Larissa Gilbert grew up in Nevada City, California and is an OS27 Oxbow alum. After spending her adolescence in rural communities, Larissa relocated to New York City where she received a BFA from The Cooper Union School of Art. Her work has been included in exhibitions at EFA Project Space (New York, NY), the Nakanojo Biennale (Shima, Japan), and Anthology Film Archives (New York, NY). Larissa is currently the English teacher and a dorm head at Oxbow.
What is one of your most crystallizing moments when you were a student at Oxbow?
Socially, I felt like a crystallizing moment occurred between me and my friend Mikhaila. I have a distinct memory when we went to Gott’s Roadside for milkshakes. As we walked, we dreamt about what our futures held for us. As a student immersed in a genuine arts collective, Oxbow was inspiring in us thoughts about going into education. Here I am years later as an interdisciplinary humanities teacher, forging connections between art and academics. Also of note, Mikhaila teaches sculpture at the Oxbow summer art camp.
What was your biggest takeaway from being an Oxbow student?
The biggest takeaway was the emphasis on a research-based practice. That completely opened up my practice entirely. I wouldn’t have continued on the path I went on had I not been exposed to the importance of research. I could invest in learning about multiple disciplines and topics while also being an artist. All of my work is rooted in some form of research-based inquiry.
Describe your educational path after your semester at Oxbow.
I homeschooled myself before Oxbow. When I finished Oxbow, I concluded my high school experience early and never thought about art school as an option, but I ended up at Cooper Union. At Cooper, I became more invested in video and performance work and delved deeply in developing programs for performance. I was very interested in organizing and organizing space for artists. That’s when I was opened up to social practice and how teaching can be a form of social practice. I taught for the Saturday high school program offered at Cooper and it solidified my interest in teaching adolescents.
What kind of work were you doing before joining the Oxbow team?
I was living in Los Angeles where I was a “teaching artist” working with public school students who didn’t have access to art. I worked in many different school settings and was very energized by that. Most schools in south and east Los Angeles lack funding for the arts, and it was an honor to bring art to students who otherwise didn’t have access to materials and instruction. It was very gratifying to see students working with their hands.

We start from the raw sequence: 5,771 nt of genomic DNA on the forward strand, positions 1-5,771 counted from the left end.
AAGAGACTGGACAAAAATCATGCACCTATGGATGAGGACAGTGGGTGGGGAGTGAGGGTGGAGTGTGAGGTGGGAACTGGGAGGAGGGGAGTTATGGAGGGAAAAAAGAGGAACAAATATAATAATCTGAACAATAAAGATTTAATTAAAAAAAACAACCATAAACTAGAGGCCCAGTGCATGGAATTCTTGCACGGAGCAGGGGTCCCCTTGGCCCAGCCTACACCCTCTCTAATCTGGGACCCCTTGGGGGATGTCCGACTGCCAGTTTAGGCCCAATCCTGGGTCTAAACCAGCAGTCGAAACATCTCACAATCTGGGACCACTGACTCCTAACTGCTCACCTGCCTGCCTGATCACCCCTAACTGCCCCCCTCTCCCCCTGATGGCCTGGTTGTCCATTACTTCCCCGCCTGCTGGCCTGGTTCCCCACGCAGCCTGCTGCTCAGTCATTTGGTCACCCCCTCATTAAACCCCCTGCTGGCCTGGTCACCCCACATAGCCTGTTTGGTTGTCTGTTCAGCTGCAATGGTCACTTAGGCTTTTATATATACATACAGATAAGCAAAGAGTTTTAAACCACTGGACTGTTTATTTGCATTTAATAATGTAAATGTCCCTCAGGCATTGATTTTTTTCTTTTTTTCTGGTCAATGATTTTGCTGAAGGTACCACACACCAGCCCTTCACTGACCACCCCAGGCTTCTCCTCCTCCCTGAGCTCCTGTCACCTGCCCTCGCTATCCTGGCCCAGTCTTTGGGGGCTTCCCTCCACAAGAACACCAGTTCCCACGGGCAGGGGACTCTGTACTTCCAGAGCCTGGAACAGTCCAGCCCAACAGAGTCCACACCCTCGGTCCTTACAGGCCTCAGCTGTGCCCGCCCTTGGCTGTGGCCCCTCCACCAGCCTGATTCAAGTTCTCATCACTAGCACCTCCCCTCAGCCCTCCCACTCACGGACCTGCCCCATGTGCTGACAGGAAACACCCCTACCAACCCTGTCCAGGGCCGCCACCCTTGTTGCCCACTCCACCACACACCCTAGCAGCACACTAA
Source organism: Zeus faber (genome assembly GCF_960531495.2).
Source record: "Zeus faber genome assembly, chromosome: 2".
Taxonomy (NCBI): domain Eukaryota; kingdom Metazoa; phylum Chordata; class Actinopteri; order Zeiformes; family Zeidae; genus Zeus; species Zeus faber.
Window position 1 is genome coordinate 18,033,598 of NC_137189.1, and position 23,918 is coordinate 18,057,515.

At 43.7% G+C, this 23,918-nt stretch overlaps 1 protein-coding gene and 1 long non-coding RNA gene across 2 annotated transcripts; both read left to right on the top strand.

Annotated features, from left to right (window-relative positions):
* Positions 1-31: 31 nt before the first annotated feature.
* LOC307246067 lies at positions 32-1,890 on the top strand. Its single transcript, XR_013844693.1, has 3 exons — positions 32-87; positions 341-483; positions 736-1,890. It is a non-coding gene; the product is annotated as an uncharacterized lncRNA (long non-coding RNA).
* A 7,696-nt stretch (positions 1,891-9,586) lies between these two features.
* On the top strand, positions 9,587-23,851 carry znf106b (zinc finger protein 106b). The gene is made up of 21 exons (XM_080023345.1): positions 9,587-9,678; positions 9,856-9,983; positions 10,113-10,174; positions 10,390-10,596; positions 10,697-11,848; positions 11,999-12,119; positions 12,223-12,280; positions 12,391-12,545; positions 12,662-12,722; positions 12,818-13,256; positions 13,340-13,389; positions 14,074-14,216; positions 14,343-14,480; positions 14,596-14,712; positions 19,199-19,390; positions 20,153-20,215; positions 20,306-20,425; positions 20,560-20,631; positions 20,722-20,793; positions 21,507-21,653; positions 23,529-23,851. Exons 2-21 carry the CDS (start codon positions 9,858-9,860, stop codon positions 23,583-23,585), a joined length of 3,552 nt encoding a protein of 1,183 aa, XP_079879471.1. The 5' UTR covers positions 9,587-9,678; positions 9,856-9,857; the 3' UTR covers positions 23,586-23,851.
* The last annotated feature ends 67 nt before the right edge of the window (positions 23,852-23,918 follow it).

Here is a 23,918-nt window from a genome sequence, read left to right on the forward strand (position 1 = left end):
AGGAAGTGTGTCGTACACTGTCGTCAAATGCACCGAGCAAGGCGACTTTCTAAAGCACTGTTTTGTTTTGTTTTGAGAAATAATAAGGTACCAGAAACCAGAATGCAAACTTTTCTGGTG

Now that you are an Oxbow faculty member, what do you hope to impart in your work with your own students?
I am so excited when students are leading and following their interests. I hope to bring out their creativity by asking a good question or creating a safe space to explore an idea that they haven’t had the opportunity to explore in the past. I like to build on their own thought process. I feel strongly that students should develop their own social and political responsibility to the world.
Describe your current art practice. What are you working on?
In the quarantine, I have had a lot of realizations about what is important and what really matters. I was previously trained to prioritize products and physical things. Before the quarantine, I was working on a sculpture that involved using spray foam and material objects. I began second guessing my use of materials as they relate to my own values. What message was I sending with my choice of materials that were either consumer-driven or toxic to the environment? My work has shifted. I am currently writing a book, accessing the personal experience as a political statement. I am also working on a video that incorporates performance; it is about the relationship between a character and their television. It’s a love story based on Roland Barthe’s “The Lover’s Discourse.” I am also weaving a rug out of the sheets that students left behind when they departed the campus.
What are some unexpected surprises you have discovered as a result of living through a pandemic?
I am very aware of my daily privileges -- I am safe; I have food. I have slowed down a lot. I am working in the garden and learning the value of digging in the dirt. I am surprised by how much my daily mood has improved. I am thinking a lot about affordable health-care and access to food. Perhaps this crisis will actually bring about systemic change. I am interacting directly with the Oxbow community more often and learning the value of nurturing those relationships.
What is something about Oxbow that isn’t clearly visible to an outsider?
I don’t think a lot of people understand how much work and care factors into creating a program like this. We dedicate our lives to the student experience. It’s not visible unless you are living in the community. The students, faculty, and staff create a deep sense of community within a short timespan. This community continues past the Oxbow semester.